Intellectual Property and Human Rights
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Intellectual Property and Human Rights

A Paradox

Edited by Willem Grosheide

In the modern era where the rise of the knowledge economy is accompanied, if not facilitated, by an ever-expanding use of intellectual property rights, this timely book provides a much needed explanation to the relationship between intellectual property law and human rights law.
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Chapter 8: On patents and human rights

Jan Brinkhof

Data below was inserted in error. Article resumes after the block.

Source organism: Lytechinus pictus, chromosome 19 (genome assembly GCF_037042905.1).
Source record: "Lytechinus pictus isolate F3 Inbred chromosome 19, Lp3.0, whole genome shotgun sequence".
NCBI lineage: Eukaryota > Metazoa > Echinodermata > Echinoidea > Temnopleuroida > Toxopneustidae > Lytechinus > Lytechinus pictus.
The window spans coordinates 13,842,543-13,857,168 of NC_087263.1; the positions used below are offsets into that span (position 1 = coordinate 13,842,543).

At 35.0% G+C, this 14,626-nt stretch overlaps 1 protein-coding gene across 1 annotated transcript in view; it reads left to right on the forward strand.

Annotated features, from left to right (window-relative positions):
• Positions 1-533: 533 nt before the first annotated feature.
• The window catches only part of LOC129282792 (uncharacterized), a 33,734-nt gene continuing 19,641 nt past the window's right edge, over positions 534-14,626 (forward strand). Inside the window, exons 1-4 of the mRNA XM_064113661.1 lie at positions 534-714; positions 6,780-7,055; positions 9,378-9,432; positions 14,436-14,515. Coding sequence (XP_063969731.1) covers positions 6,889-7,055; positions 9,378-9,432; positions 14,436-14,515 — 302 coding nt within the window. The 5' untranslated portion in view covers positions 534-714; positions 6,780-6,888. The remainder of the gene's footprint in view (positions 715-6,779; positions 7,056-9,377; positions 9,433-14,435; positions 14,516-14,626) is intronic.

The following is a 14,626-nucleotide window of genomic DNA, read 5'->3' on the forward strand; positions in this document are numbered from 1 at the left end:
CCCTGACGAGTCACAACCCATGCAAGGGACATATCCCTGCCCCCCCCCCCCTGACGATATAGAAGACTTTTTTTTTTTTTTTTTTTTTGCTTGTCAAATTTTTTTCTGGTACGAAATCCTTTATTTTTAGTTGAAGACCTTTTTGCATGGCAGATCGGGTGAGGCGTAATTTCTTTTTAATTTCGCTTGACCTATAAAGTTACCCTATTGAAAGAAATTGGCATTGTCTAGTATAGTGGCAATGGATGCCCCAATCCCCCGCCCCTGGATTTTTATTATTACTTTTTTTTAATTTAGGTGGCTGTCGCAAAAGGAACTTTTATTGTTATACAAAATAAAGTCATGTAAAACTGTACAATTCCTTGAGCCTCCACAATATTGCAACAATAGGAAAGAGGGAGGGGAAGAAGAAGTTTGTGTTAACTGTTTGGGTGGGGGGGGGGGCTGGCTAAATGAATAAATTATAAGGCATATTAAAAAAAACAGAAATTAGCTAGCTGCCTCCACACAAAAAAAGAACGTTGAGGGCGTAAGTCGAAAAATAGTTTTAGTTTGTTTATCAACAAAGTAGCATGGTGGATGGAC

Jan Brinkhof* 1. INTRODUCTION Duncan Matthews’ clear and balanced contribution on ‘Intellectual Property Rights, Human Rights and the Right to Health’ has inspired me to make a few observations. I will limit myself to patent law and human rights law. There are two reasons warranting such a restricted reply. First, it may not be helpful to talk about Intellectual Property Rights (IPRs) in general terms as this might give rise to the impression that they are more or less homogenous rights, and that would be a misunderstanding of IP law. That is to say, considerable differences exist between the rights protected in IP law, the aims pursued by the law, the ways in which rights are gained or granted, and the extent to which and the length of time during which the economic freedoms of third parties are restricted. To make matters more complex still, the various types of IP rights also differ in their relationships with the various categories of human rights.1 Given this diversity, tarring IP rights with the same brush carries with it the risk of arriving at incorrect comments and policy prescriptions. A second reason to restrict the scope of my reply is that I have a better understanding of patent law than the other IP rights – and I hasten to add, I am not a specialist in human rights. * Jan Brinkhof is Professor of Patent Law at the Centre for Intellectual Property Law (CIER), Molengraaff Institute for Private Law, Utrecht University and attorney at law...

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